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J Cell Biochem. 1994 May;55(1):106-19.

Focal adhesion kinase is abundant in developing blood vessels and elevation of its phosphotyrosine content in vascular smooth muscle cells is a rapid response to angiotensin II.

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Department of Cell Biology, Vanderbilt University School of Medicine, Nashville, Tennessee 37232.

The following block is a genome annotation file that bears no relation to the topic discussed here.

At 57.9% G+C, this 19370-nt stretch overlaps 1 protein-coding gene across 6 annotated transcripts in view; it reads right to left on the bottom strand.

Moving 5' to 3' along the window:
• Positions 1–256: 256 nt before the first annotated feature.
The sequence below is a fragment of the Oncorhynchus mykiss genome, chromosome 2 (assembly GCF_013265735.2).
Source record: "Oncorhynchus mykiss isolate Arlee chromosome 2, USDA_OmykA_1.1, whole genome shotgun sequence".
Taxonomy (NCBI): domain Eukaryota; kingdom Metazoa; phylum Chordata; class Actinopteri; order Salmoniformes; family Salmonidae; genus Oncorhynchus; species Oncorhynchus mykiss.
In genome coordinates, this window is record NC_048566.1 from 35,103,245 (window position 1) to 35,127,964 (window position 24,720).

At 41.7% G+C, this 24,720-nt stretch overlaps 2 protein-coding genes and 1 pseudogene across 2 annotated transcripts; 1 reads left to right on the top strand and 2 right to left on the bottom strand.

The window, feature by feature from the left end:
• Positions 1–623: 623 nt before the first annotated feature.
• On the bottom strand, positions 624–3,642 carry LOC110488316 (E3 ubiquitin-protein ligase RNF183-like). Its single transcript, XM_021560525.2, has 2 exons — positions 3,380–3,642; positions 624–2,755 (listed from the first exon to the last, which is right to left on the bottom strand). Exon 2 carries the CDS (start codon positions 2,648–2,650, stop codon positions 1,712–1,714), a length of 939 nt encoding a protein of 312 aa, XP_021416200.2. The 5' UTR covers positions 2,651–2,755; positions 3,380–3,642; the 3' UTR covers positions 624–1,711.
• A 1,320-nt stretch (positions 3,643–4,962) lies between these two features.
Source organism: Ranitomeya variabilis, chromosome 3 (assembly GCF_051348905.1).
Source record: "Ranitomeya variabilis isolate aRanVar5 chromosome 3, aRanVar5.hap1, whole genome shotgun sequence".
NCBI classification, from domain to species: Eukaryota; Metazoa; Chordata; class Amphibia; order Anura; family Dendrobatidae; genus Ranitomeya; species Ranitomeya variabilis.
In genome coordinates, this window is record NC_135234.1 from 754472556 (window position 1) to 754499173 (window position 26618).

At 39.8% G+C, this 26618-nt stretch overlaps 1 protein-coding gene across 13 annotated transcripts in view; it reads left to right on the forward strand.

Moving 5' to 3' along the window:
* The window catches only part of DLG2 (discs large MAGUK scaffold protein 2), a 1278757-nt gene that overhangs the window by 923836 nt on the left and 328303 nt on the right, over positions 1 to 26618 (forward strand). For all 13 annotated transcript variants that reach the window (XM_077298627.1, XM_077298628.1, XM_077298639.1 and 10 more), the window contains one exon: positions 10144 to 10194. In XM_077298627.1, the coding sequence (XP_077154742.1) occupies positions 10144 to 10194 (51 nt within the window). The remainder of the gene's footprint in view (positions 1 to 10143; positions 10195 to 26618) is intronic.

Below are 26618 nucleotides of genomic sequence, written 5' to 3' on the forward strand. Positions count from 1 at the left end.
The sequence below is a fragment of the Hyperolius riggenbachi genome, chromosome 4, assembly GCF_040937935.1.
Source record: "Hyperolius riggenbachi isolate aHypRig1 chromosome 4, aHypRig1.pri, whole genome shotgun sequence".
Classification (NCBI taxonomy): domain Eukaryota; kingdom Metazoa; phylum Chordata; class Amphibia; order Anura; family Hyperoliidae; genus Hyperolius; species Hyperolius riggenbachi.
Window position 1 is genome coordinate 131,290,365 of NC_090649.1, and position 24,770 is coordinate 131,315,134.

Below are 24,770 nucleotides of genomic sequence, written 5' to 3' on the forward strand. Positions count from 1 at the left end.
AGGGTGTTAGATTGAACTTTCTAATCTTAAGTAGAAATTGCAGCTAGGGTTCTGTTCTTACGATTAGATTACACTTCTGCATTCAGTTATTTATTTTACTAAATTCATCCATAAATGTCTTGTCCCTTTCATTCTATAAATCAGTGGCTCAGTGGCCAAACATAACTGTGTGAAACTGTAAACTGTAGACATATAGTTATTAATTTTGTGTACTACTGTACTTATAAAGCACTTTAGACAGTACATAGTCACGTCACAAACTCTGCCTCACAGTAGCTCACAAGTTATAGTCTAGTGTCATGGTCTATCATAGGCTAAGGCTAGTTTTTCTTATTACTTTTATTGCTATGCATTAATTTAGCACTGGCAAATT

Focal adhesion kinase (FAK) is a structurally unique nonreceptor protein-tyrosine kinase that localizes to focal adhesion plaques. Regulation of its activity has been implicated in diverse signaling pathways, including those mediated by extracellular matrix/integrin interactions, G-protein coupled receptors for mitogenic neuropeptides, and certain oncogene products. To gain evidence for specific processes in which FAK may be involved in vivo, a study was initiated to determine its expression pattern during mouse development. FAK expression was detected in early embryos and appeared to be distributed throughout all cell types at about the time of neurulation. Subsequent to neural tube closure, expression became particularly abundant in the developing vasculature. This included expression in the medial layer of arteries populated by smooth muscle cells. In vitro studies using cultured rat aortic vascular smooth muscle cells demonstrate that FAK phosphotyrosine content is dramatically elevated in response to plating cells onto the adhesive glycoprotein, fibronectin. Also, enhanced tyrosine phosphorylation of FAK is observed in these cells upon stimulation with the vasoconstrictor angiotensin II. Thus, in vascular smooth muscle cells, like fibroblasts, FAK appears to play a role in signaling mechanisms induced by extracellular matrix components as well as G-protein coupled receptor agonists. The combined results of this study suggest that signaling through FAK may play an important role in blood vessel morphogenesis and function.

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